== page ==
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Cities must play crucial role in truth and reconciliation: Danielle Paradis

With more than half of Canada's Indigenous populations living in urban centres, our cities must take on a bigger role in the healing process.

Hundreds gathered on the University of British Columbia campus in Vancouver in April to raise the 17-foor Reconciliation Pole carved by James Hart. The pole tells the story of the time before, during and after the residential school system. Thousands of copper nails representing thousands of Indigenous children who died in the schools were hammered into the pole by survivors, affected families, school children and others.

The Canadian Press

Hundreds gathered on the University of British Columbia campus in Vancouver in April to raise the 17-foor Reconciliation Pole carved by James Hart. The pole tells the story of the time before, during and after the residential school system. Thousands of copper nails representing thousands of Indigenous children who died in the schools were hammered into the pole by survivors, affected families, school children and others.

More than half of the country’s Indigenous population now lives in cities, according to the 2006 census, and the numbers are rising.

As Indigenous people move, their stories must move with them, including the dark ones.

The Truth and Reconciliation Commission uncovered stories of residential school abuses and 6,000 deaths — a history previously unknown to many Canadians.

The TRC made almost 100 calls to action, largely focused on the federal government. But cities can join the effort.

Edmonton Mayor Don Iveson said the “gut-wrenching stories of survivors” he heard at the TRC inspired him to act.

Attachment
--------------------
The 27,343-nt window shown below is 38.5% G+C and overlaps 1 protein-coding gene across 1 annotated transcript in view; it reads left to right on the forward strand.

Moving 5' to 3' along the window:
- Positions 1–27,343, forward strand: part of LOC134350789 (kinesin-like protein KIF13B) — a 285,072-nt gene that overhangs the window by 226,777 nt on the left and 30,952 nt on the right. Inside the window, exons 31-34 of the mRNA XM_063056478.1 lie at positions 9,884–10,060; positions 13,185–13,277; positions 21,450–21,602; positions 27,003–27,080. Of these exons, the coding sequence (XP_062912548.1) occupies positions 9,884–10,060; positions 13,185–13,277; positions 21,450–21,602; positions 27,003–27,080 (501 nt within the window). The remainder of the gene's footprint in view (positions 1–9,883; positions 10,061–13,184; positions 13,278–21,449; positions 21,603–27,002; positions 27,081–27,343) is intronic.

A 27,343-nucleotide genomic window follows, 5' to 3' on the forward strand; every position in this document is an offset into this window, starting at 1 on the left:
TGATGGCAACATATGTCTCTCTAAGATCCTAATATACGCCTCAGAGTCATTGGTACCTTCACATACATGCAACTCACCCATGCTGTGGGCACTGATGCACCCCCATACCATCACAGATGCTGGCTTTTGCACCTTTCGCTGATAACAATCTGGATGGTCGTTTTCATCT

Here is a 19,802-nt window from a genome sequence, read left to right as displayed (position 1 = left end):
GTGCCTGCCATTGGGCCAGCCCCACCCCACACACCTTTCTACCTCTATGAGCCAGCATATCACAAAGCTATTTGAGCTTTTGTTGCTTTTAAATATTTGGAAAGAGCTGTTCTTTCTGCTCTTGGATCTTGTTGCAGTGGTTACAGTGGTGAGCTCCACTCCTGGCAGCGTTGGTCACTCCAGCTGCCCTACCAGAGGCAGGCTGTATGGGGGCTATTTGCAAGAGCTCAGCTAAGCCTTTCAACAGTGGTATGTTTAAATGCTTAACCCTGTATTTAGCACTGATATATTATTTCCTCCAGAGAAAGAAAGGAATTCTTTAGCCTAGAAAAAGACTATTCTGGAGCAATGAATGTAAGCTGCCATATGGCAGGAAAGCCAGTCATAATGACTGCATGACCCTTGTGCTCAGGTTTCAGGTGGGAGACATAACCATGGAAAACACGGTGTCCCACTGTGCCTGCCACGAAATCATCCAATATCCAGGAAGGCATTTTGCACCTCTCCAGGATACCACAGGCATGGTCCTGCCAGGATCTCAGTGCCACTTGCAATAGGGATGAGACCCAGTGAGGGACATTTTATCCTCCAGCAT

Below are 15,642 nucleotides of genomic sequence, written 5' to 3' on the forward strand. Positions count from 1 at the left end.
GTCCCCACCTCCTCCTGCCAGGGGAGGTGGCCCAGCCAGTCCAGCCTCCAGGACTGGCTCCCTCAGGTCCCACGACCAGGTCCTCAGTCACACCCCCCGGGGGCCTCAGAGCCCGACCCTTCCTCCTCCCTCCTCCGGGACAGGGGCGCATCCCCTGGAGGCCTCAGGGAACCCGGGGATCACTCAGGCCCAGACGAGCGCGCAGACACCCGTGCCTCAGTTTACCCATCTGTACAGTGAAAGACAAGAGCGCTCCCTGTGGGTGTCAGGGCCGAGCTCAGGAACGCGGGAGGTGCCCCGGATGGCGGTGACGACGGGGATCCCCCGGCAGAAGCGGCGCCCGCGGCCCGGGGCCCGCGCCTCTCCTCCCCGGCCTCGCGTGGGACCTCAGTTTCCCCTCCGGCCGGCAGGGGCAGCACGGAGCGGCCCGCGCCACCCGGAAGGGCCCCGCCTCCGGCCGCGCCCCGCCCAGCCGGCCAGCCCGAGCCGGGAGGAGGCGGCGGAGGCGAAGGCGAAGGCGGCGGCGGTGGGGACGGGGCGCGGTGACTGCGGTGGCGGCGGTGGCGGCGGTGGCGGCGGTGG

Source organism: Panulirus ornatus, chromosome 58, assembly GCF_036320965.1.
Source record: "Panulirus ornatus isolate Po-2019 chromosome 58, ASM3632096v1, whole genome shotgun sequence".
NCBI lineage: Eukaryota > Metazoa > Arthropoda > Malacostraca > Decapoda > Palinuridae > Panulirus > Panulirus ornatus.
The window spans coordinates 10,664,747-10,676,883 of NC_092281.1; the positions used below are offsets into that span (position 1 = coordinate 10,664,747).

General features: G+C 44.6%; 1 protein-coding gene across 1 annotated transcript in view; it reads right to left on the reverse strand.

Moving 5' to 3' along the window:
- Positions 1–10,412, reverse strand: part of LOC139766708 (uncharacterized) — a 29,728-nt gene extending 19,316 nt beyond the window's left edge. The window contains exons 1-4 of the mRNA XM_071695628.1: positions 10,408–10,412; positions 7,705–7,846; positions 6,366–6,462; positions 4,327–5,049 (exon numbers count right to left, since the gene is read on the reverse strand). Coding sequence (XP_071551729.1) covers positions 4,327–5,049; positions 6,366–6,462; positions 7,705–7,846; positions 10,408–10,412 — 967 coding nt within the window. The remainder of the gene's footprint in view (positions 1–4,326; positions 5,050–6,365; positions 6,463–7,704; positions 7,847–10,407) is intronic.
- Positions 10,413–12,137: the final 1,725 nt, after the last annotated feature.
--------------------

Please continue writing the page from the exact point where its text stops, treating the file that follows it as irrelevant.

“I knew everything in me had changed, and that our city had to change too,” he wrote in a blog post for the Edmonton City as Museum Project.

As a result, Edmonton has introduced an Aboriginal youth leadership initiative and committed to training city staff about residential schools and keeping reconciliation top of mind in their “work as city builders.”

More concretely, the TRC called for monuments to be erected in Ottawa and every provincial and territorial capital city.

It’s one of the easiest aspects of reconciliation, and it should happen everywhere. Winnipeg and Ottawa have unveiled their monuments. At the same time Edmonton accidently removed community-made art.

These don’t have to be abstract statues with a dull plaque. In Berlin, Germany an artist has installed Stolperstein, or stumbling blocks, which bear the names of holocaust victims right in the streets of the city. In Toronto, programmers at the TIFF movie theatre begin each screening by thanking the Indigenous groups who have laid claim to the land where the theatre sits.

Monuments and gestures like this start to raise awareness of the schools and their multigenerational affect. There is still a lot of work to be done with reconciliation. But it starts with listening, and with sharing.

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